Virtual Lecture: Holy Inappropriate? “Secular” uses of the medieval church - with Dr Emma Wells
3rd December 2020
Free – donations welcome
Virtual event: https://fb.me/e/3S6RUUt2d
In this year's Candida Lycett Green Memorial Lecture, we will consider an array of fascinating...
Dr Emma Wells, Lecturer in Ecclesiastical and Architectural History at the University of York, will deliver our 2020 Candida Lycett Green Memorial Lecture - Holy Inappropriate? “Secular” uses of the medieval church.
This will be a virtual event, taking place on Thursday 3rd December at 7pm live on our Facebook page. You do not need a Facebook account to access our page or the lecture.
In this unusually-titled lecture, Dr Wells will explore the sometimes surprising secular uses of churches in the medieval period, which included dances, dogs, football, bartering, trading, courting and gossiping- not how one would typically describe the everyday happenings of the medieval church.
Dances, dogs, football, bartering, trading, courting and gossiping: not how one would typically describe the everyday happenings of the medieval church—but this is no incorrect picture. Throughout the past, our ecclesiastical buildings and lands have been used for a multitude of what we may term “secular” activities or, at least, non-specifically devotional purposes. While the church was of course the holiest of places, ecclesiastical property was not often considered an entirely separate and sacred world—but rather a domain where the secular and sacred crossed paths.
This lecture will consider an array of these fascinating and sometimes shocking examples. It hopes to be a captivating adventure into the intersecting world of the cultural and religious history of medieval Christendom—one you may not have been privy to before!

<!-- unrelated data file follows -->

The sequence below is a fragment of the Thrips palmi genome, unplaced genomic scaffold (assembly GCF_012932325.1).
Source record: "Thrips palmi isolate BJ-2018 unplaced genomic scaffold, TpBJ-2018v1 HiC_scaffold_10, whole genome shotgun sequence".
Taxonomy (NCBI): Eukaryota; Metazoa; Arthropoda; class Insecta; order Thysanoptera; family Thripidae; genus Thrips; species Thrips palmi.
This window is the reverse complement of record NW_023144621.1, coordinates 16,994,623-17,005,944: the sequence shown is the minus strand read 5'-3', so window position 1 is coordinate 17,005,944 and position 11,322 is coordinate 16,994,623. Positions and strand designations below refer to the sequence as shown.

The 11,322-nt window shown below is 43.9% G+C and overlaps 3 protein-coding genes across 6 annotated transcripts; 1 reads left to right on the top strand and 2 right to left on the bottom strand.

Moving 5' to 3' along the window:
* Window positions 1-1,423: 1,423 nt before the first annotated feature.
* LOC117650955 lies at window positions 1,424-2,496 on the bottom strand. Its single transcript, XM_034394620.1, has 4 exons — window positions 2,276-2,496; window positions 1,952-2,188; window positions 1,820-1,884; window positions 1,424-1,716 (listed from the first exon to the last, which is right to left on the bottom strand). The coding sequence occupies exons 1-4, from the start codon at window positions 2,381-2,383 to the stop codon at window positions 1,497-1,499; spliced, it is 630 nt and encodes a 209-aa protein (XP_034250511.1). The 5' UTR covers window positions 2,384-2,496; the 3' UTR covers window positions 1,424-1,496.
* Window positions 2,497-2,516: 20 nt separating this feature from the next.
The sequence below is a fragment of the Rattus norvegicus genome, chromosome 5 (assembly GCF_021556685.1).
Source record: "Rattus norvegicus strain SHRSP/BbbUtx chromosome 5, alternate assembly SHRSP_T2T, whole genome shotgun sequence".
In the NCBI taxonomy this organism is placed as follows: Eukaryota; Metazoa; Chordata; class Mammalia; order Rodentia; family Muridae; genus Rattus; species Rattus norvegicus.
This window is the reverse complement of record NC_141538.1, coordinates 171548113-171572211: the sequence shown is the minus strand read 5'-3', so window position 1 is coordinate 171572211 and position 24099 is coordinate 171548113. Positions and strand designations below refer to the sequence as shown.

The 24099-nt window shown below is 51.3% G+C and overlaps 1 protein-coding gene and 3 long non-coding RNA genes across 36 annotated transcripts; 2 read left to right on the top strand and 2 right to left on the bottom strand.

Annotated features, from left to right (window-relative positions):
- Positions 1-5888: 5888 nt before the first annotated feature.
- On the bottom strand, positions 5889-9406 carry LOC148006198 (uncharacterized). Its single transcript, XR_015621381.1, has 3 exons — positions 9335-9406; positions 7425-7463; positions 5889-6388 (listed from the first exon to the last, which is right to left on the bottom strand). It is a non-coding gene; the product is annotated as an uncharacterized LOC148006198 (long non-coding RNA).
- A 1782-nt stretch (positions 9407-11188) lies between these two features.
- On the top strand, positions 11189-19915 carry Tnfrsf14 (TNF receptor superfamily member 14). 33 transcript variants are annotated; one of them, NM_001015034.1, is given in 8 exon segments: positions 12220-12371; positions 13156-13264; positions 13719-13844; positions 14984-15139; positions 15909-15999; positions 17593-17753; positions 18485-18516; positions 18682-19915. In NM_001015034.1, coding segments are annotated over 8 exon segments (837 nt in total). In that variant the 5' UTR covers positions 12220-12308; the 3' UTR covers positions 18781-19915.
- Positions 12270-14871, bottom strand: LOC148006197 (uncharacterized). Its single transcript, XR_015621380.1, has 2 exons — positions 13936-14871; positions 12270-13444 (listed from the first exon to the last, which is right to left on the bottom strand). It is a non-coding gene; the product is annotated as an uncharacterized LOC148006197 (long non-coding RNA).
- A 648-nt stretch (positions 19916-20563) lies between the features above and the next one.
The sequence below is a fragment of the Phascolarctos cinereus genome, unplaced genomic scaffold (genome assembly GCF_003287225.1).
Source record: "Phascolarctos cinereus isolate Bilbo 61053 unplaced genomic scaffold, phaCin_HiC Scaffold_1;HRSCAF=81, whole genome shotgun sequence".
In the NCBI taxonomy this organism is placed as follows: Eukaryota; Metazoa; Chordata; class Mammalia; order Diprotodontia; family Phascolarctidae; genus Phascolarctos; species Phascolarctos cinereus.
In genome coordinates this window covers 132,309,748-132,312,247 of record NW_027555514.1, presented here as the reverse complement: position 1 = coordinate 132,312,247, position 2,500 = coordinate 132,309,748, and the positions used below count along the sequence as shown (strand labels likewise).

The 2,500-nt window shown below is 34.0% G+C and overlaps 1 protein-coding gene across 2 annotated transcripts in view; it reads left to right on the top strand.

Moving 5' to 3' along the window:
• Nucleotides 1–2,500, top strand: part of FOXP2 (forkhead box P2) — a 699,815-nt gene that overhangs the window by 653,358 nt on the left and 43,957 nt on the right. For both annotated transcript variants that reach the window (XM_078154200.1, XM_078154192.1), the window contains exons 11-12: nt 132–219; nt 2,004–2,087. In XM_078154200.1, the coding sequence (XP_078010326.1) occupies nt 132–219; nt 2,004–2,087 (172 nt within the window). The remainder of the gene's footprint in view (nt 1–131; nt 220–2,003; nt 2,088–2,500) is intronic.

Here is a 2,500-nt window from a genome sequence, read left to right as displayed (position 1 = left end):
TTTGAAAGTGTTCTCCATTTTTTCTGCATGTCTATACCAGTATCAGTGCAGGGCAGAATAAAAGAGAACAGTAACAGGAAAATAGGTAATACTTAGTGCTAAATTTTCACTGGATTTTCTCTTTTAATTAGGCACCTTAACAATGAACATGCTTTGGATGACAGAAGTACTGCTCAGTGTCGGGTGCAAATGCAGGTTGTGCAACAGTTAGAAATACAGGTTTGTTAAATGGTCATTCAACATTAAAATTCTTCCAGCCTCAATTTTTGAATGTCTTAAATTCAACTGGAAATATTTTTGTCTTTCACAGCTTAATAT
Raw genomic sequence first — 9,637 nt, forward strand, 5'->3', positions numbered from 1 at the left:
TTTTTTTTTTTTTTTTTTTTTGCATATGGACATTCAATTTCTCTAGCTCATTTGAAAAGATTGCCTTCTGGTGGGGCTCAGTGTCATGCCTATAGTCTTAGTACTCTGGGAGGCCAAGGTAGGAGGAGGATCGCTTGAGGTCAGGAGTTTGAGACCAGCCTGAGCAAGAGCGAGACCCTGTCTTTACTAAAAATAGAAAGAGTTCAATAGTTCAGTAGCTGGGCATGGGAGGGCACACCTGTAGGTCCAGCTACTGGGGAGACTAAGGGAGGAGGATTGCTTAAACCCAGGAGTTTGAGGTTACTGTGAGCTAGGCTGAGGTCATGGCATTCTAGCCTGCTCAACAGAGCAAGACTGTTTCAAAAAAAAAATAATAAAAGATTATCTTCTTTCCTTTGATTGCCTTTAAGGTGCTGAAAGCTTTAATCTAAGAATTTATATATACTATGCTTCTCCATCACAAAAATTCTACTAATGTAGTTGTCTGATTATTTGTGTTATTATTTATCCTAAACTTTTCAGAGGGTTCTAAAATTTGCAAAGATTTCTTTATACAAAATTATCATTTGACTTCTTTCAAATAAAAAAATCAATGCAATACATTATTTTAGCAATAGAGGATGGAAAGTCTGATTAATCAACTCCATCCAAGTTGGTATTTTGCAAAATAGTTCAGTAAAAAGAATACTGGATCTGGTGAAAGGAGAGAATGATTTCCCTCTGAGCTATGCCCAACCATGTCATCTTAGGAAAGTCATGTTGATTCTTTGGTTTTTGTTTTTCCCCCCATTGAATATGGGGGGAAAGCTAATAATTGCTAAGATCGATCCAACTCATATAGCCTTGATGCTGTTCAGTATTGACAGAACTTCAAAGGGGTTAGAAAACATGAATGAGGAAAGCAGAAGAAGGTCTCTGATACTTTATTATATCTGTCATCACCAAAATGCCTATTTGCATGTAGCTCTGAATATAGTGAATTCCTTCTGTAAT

Dr. Emma J. Wells, MCIfA, FRSA, SFHEA, specialises in the late medieval and reformation English parish church/cathedral, pilgrimage, the cult of saints, and the ‘senses’, as well as built heritage more generally. She is the Programme Leader for the PGDip in the History, Heritage and Fabric of the Parish Church in partnership with the Churches Conservation Trust (CCT) and the collaborative MA in English Building History between the Centre for Lifelong Learning and Department of Archaeology.
This event is named in honour of the late Candida Lycett Green, renowned author, journalist, conservation campaigner and critically acclaimed editor of her father John Betjeman's letters. A lifelong campaigner for conservation Candida was a commissioner for English Heritage and a much valued supporter and Vice President of the Churches Conservation Trust.